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Publication numberUS5761444 A
Publication typeGrant
Application numberUS 08/523,385
Publication dateJun 2, 1998
Filing dateSep 5, 1995
Priority dateSep 5, 1995
Fee statusLapsed
Also published asCN1146802C, CN1200823A, DE69625826D1, EP0870240A2, EP0870240A4, EP0870240B1, WO1997011418A2, WO1997011418A3
Publication number08523385, 523385, US 5761444 A, US 5761444A, US-A-5761444, US5761444 A, US5761444A
InventorsJasmin Ajanovic, Robert N. Murdoch, Timothy M. Dobbins, Aditya Sreenivas, Stuart E. Sailer, Jeffrey L. Rabe
Original AssigneeIntel Corporation
Export CitationBiBTeX, EndNote, RefMan
External Links: USPTO, USPTO Assignment, Espacenet
Method and apparatus for dynamically deferring transactions
US 5761444 A
Abstract
A method and apparatus for regulating the deferral of a transaction issued on a bus by a processor in a computer system is disclosed. A bus transaction recorder coupled to the bus processes encoded signals from the transaction issued on the bus. A line coupled to the bus sends an indication signal when a pending transaction request is issued on the bus. A CPU latency timer times the current transaction on the bus when a new pending transaction is waiting on the bus. The CPU latency timer outputs an expiration signal when the transaction takes more than a predetermined amount of time to complete. A transaction processor unit is coupled to the bus transaction recorder, the line, and the CPU latency timer. The transaction processor unit defers the transactions issued on the bus when the transaction processor receives the indication signal indicating that a pending transaction is waiting to be issued on the bus, when the encoded signals from the transaction issued on the bus indicate that the transaction issued on the bus is a candidate for deferral, and when the CPU latency timer outputs the expiration signal.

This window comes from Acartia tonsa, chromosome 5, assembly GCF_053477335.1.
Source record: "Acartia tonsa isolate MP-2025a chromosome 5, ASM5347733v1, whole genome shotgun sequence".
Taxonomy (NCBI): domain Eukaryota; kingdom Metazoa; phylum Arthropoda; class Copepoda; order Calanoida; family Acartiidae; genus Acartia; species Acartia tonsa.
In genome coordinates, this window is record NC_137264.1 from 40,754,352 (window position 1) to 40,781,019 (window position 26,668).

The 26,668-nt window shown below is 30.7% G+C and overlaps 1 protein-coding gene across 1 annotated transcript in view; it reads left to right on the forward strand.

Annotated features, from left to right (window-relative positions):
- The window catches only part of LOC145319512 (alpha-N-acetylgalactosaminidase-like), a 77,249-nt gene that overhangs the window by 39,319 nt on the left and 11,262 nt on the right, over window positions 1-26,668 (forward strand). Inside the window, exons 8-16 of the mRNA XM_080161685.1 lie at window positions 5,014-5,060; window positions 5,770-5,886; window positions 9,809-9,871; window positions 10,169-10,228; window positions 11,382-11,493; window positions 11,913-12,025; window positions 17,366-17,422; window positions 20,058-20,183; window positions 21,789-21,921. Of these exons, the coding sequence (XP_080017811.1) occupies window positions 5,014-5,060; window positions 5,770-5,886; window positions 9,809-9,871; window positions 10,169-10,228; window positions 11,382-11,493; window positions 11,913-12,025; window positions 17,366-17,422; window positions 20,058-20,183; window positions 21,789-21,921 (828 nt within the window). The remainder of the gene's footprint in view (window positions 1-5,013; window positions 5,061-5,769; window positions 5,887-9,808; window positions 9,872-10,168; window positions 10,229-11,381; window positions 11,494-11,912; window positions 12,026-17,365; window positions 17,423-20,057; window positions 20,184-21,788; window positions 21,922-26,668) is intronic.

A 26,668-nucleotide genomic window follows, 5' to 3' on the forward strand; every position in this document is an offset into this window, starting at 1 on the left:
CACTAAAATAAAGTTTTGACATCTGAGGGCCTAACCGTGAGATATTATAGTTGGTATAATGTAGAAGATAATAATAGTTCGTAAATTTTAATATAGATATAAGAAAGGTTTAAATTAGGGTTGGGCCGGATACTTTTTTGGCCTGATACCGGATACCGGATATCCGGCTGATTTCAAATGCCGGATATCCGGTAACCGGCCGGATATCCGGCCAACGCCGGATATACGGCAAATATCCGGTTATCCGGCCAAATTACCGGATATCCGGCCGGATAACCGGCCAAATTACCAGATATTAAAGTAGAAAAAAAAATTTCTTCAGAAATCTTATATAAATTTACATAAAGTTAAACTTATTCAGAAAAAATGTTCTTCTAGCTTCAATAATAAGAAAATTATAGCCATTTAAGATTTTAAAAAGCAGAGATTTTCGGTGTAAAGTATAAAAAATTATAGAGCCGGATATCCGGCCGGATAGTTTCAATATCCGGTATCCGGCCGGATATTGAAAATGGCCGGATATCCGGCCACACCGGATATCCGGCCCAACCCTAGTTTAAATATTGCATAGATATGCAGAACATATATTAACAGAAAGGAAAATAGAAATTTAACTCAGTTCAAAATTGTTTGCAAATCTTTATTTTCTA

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Claims(10)
What is claimed is:
1. A transaction deferral mechanism for regulating deferral of a transaction issued on a bus by a processor, comprising:
a bus transaction recorder that includes a decoder unit, coupled to the bus, that receives encoded signals from the bus and that decodes the encoded signals into destination information and that includes a first-in-first-out (FIFO) capable of storing a plurality of destination information from a plurality of pending transactions; and a transaction processor unit, coupled to the bus transaction recorder and the bus, that defers the transaction responsive to a signal that indicates that a pending transaction is waiting to be issued and when the encoded signals indicate that the transaction is a candidate for deferral.
2. The transaction deferral mechanism of claim 1, wherein the transaction processor comprises a pointer that reads a first storage element in the FIFO storing the destination information of the transaction issued on the bus.
3. A transaction deferral mechanism for regulating deferral of a transaction issued on a bus by a processor, comprising:
a bus transaction recorder coupled to the bus that processes encoded signals from the transaction;
a programmable CPU latency timer that times the transaction and outputs an expiration signal when the transaction takes more than a predetermined amount of time to complete; and
a transaction processor unit, coupled to the bus transaction recorder, the bus, and the programmable CPU latency timer, that defers the transaction responsive to a signal which indicates that a pending transaction is waiting to be issued, when the encoded signals indicate that the transaction is a candidate for deferral, and when the programmable CPU latency timer outputs the expiration signal.
4. The transaction deferral mechanism of claim 3 further comprising a defer queue state machine that determines whether the pending transaction may be issued on the bus by identifying a transaction type of the transaction and a transaction type of the pending transaction.
5. The transaction deferral mechanism of claim 3, wherein the bus transaction recorder comprises:
a decoder unit coupled to the bus, that receives the encoded signals from the bus and that decodes the encoded signals into destination information readable by the transaction processor; and
a transaction queue coupled to the decoder unit that stores the destination information.
6. A transaction deferral mechanism for regulating deferral of a transaction issued on a bus by a processor, comprising:
bus recorder means for processing encoded signals from the transaction issued on the bus;
a programmable timing means for timing the transaction and for outputting an expiration signal when the transaction takes more than a predetermined amount of time to complete; and